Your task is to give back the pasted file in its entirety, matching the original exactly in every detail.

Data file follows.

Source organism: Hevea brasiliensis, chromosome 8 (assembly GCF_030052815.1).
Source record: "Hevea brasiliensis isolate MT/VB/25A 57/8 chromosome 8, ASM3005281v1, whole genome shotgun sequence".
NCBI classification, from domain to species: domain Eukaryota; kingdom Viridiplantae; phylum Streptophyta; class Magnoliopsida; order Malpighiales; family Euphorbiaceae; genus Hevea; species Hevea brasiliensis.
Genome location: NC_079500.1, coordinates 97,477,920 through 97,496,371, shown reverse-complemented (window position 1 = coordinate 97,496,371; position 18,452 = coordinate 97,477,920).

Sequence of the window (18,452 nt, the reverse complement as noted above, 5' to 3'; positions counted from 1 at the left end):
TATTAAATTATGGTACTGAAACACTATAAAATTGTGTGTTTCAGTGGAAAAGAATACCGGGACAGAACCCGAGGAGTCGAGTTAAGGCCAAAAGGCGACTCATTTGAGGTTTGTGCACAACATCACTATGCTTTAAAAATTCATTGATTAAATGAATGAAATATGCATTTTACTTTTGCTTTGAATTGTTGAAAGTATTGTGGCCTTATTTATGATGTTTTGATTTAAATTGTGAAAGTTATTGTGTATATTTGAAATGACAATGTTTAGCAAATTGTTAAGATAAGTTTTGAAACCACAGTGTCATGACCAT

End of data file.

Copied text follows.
Source organism: Hevea brasiliensis, chromosome 8 (assembly GCF_030052815.1).
Source record: "Hevea brasiliensis isolate MT/VB/25A 57/8 chromosome 8, ASM3005281v1, whole genome shotgun sequence".
NCBI classification, from domain to species: domain Eukaryota; kingdom Viridiplantae; phylum Streptophyta; class Magnoliopsida; order Malpighiales; family Euphorbiaceae; genus Hevea; species Hevea brasiliensis.
Genome location: NC_079500.1, coordinates 97,477,920 through 97,496,371, shown reverse-complemented (window position 1 = coordinate 97,496,371; position 18,452 = coordinate 97,477,920).

Sequence of the window (18,452 nt, the reverse complement as noted above, 5' to 3'; positions counted from 1 at the left end):
TATTAAATTATGGTACTGAAACACTATAAAATTGTGTGTTTCAGTGGAAAAGAATACCGGGACAGAACCCGAGGAGTCGAGTTAAGGCCAAAAGGCGACTCATTTGAGGTTTGTGCACAACATCACTATGCTTTAAAAATTCATTGATTAAATGAATGAAATATGCATTTTACTTTTGCTTTGAATTGTTGAAAGTATTGTGGCCTTATTTATGATGTTTTGATTTAAATTGTGAAAGTTATTGTGTATATTTGAAATGACAATGTTTAGCAAATTGTTAAGATAAGTTTTGAAACCACAGTGTCATGACCAT